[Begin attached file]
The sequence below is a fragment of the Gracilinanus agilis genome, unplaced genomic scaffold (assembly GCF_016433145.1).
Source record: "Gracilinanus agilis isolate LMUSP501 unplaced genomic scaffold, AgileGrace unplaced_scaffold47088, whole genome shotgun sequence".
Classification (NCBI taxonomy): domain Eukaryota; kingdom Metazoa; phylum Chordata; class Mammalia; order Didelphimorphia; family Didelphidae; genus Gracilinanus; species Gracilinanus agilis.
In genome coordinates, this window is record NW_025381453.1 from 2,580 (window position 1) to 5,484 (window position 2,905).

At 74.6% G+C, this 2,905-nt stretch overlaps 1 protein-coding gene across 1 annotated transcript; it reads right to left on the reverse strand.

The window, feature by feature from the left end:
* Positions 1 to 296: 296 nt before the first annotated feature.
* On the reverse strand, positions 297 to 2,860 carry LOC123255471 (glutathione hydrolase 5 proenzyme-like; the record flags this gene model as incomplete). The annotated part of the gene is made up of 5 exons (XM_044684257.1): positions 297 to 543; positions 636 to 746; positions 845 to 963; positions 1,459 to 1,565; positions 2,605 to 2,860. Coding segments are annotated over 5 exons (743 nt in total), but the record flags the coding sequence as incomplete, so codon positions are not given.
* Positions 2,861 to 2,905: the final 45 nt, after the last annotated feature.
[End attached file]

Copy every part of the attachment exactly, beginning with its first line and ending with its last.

The sequence below is a fragment of the Gracilinanus agilis genome, unplaced genomic scaffold (assembly GCF_016433145.1).
Source record: "Gracilinanus agilis isolate LMUSP501 unplaced genomic scaffold, AgileGrace unplaced_scaffold47088, whole genome shotgun sequence".
Classification (NCBI taxonomy): domain Eukaryota; kingdom Metazoa; phylum Chordata; class Mammalia; order Didelphimorphia; family Didelphidae; genus Gracilinanus; species Gracilinanus agilis.
In genome coordinates, this window is record NW_025381453.1 from 2,580 (window position 1) to 5,484 (window position 2,905).

At 74.6% G+C, this 2,905-nt stretch overlaps 1 protein-coding gene across 1 annotated transcript; it reads right to left on the reverse strand.

The window, feature by feature from the left end:
* Positions 1 to 296: 296 nt before the first annotated feature.
* On the reverse strand, positions 297 to 2,860 carry LOC123255471 (glutathione hydrolase 5 proenzyme-like; the record flags this gene model as incomplete). The annotated part of the gene is made up of 5 exons (XM_044684257.1): positions 297 to 543; positions 636 to 746; positions 845 to 963; positions 1,459 to 1,565; positions 2,605 to 2,860. Coding segments are annotated over 5 exons (743 nt in total), but the record flags the coding sequence as incomplete, so codon positions are not given.
* Positions 2,861 to 2,905: the final 45 nt, after the last annotated feature.